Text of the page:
Lake Norman Magazine

Save Our Lake

(left to right) Bill Wilson, James Feldmeyer, Tim Gause, Kevin Drum, Jill Feldmeyer, and Jack Williams in front.
(left to right) Bill Wilson, James Feldmeyer, Tim Gause, Kevin Drum, Jill Feldmeyer, and Jack Williams in front.

Looking for new ways to generate the additional electricity needed to meet swelling demand in North Carolina’s Piedmont, Duke Energy harnessed one of the world’s oldest sources of power—falling water. The company built Cowans Ford hydroelectric power plant and dam near Huntersville and created Lake Norman, the state’s largest manmade body of water, in 1963. Today, the 50-year-old Lake Norman is a fantastic local resource, but also one that’s threatened by continued growing pains and its own popularity. To help both celebrate and protect this cherished body of water, the Save Our Lake Organization (SOLO) is hosting a festival to commemorate its 50th anniversary. The event, which is expected to attract thousands to Mooresville’s Queens Landing, will feature music, children’s activities, and plenty of food, along with educational booths set up by nonprofit groups working to preserve the lake. “It’s a wonderful way to bring together all those organizations that are trying to protect the lake and to make sure it’s there for the next 50 years,” says SOLO co-founder Jill Feldmeyer, one of the festival’s organizers. Feldmeyer, whose nonprofit group focuses on keeping Lake Norman clean, says her message to festival-goers is simple: “This lake is not an ashtray. Don’t litter. If you see trash, pick it up.” Tim Gause, Charlotte region director for Duke Energy Carolinas, which will be the festival’s lead corporate sponsor, says he expects the event will foster a greater appreciation for the lake’s heritage and hopefully inspire other celebrations.“Going forward, Duke will be looking at more opportunities during the lake’s anniversary to share its history and the economic benefit it brings to our region.”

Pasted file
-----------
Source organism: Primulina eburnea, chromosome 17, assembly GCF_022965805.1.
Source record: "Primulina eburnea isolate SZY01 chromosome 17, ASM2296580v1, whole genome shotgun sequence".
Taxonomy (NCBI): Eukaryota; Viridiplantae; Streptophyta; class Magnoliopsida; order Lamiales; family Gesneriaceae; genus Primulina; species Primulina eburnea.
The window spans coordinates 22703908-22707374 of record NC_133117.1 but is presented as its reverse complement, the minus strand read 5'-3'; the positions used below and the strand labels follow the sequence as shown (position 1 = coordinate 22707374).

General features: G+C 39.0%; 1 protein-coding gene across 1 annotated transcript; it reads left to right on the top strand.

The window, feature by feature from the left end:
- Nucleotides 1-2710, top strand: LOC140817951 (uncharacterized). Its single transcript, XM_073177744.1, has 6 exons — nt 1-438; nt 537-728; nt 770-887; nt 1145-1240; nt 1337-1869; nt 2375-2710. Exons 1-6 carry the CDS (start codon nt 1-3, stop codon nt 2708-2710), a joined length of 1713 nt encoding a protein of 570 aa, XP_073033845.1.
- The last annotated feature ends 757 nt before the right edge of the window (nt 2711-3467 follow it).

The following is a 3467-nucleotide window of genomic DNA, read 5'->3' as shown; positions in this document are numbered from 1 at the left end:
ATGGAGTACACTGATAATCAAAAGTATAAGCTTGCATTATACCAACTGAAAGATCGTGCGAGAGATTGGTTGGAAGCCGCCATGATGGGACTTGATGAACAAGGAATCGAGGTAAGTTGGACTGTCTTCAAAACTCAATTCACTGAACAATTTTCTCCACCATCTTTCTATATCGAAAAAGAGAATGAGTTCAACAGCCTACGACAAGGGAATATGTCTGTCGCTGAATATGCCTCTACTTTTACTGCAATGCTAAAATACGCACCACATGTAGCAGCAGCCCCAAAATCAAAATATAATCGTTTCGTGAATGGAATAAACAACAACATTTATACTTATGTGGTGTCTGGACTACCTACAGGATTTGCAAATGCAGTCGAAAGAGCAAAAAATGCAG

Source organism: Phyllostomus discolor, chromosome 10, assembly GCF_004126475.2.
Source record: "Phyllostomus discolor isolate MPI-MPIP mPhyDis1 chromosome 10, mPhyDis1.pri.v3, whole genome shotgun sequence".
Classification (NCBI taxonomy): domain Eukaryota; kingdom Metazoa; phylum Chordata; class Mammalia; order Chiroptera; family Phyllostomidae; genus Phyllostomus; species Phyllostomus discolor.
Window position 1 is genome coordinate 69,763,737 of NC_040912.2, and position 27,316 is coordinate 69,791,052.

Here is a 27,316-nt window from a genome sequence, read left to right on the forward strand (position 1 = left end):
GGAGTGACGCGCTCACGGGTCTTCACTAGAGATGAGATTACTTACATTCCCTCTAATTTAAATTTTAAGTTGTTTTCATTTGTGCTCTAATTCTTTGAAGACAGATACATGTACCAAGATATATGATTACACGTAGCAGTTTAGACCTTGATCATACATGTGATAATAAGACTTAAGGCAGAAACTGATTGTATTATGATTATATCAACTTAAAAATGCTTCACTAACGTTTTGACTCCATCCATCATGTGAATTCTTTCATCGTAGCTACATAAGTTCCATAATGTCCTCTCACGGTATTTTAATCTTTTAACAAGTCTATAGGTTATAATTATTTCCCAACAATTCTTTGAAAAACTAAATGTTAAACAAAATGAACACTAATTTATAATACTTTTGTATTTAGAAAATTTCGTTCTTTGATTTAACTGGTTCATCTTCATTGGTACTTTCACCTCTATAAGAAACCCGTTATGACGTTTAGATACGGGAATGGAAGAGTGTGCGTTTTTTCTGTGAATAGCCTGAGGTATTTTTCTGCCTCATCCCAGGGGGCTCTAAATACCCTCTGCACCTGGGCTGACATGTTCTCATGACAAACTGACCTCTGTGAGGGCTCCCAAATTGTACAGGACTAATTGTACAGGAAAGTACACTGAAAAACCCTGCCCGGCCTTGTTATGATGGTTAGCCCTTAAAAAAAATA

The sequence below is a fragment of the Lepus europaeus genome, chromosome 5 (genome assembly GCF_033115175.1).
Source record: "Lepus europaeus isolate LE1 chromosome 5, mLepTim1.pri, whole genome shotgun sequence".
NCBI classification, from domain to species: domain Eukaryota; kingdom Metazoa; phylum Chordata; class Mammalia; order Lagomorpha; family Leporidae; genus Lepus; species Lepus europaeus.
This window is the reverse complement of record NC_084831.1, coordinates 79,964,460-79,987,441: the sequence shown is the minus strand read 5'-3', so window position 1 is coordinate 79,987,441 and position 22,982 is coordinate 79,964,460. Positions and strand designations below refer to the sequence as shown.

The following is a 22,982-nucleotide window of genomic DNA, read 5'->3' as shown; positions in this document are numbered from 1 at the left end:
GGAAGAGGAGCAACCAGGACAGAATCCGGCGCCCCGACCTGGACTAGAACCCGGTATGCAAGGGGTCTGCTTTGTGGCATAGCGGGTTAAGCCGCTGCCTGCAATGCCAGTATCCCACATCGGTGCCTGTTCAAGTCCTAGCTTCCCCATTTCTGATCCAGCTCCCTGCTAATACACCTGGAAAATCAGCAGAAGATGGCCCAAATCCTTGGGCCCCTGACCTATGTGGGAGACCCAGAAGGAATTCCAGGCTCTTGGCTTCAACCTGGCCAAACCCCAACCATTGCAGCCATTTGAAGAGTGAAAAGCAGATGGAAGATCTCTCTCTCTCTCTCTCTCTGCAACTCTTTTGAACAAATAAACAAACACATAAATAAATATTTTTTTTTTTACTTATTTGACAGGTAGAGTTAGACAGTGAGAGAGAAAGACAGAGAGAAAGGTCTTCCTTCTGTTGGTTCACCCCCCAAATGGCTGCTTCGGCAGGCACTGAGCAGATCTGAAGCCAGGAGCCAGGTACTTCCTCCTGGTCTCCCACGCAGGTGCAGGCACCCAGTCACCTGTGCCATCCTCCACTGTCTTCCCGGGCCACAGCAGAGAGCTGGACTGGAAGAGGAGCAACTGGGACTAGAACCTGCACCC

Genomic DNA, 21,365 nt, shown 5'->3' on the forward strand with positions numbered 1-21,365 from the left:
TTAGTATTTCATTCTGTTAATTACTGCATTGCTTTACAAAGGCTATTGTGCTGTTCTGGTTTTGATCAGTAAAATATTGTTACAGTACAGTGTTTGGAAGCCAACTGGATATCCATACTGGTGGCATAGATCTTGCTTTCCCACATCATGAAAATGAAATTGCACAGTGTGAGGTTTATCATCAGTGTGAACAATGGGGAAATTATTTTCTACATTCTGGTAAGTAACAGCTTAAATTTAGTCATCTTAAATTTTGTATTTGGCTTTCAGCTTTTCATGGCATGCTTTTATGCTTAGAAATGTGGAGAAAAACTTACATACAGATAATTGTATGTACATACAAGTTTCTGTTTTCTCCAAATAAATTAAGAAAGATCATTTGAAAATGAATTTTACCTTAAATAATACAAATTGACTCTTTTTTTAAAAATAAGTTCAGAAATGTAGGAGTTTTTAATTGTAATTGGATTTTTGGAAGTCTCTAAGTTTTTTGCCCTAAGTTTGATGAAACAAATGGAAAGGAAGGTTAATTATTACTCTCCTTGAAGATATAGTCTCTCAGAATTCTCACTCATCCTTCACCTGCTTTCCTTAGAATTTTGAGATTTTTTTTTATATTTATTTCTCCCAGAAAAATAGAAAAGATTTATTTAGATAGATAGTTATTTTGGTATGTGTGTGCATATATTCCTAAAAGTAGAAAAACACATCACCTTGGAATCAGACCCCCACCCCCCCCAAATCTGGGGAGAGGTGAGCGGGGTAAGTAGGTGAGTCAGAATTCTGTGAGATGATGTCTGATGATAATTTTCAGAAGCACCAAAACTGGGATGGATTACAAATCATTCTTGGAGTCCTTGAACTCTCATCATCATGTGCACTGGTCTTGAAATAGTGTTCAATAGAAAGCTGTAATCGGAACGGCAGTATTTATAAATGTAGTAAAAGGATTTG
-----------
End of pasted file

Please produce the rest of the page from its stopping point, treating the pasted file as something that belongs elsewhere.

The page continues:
Popularity ProblemsBy the time Lake Norman was completed in 1963, it was ringed by 520 miles of shoreline, holding about 3 trillion gallons of water. Today, Lake Norman, which is fed by the Catawba River, is the drinking-water source for more than a million people in Charlotte and surrounding towns.It has also become a symbol of the good life, a place for sunset boat rides and luxurious lakeside living. But many believe it has become too popular for its own good. The rapid development that has crowded the shoreline over the past 50 years has brought threats to both wildlife and water quality.“The development around here is really taxing the river,” says Jill Feldmeyer’s husband, Jim, who is helping his wife run SOLO and organize the festival.The Catawba River’s 11 lakes—including Lake Norman—struggle with environmental problems brought on by rapid development and coal-fired power plants. In April, the nonprofit American Rivers ranked Catawaba 5th on its annual list of the nation’s most-endangered rivers. The ranking was based in part on the large volumes of coal ash that are stored in lagoons along the river’s banks. That ash, from Duke Energy power plants, contains potentially toxic substances such as arsenic and mercury. The strains on Lake Norman will likely intensify in the months and years ahead as an improving economy and housing market attract more newcomers.

Raising Awareness Some who are fighting for the lake see the festival as an opportunity to recruit volunteers and raise awareness about ways that residents can help preserve the region’s most valuable treasure.Catawba Riverkeeper Rick Gaskins plans to come to the festival with a large stormwater model to show children how pollutants on the ground ultimately get washed into the lake.“There’s a lot of pressure on the lake and we’re seeing symptoms of that,” Gaskins says. “It’s important for people to have an awareness of the lake and what they need to do to protect it.”Representatives of the Lake Norman Wildlife Conservationists will also be there to let festival-goers know how they can make the lake more hospitable to the many birds, fish and amphibians that call it home. “Anyone who attends this event will leave with an understanding of how they can help keep Lake Norman beautiful and thriving for years to come,” says Billy Wilson of the conservation group. “It’s also an opportunity to celebrate the spectacular event that brought water, electricity, recreation, jobs, and wildlife to the Catawba River area.”

Want to go?Lake Norman’s 50 Years Festival Saturday, June 22 from 2-11 p.m. Queen’s Landing, 1459 River Hwy., Mooresville For sponsorship opportunities contact Save Our Lake Organization (SOLO) 704-458-1163 or 704-724-2852 Email: saveourlake@charter.net2 – 11 p.m. Admission is free, but nonprofit groups will accept donations.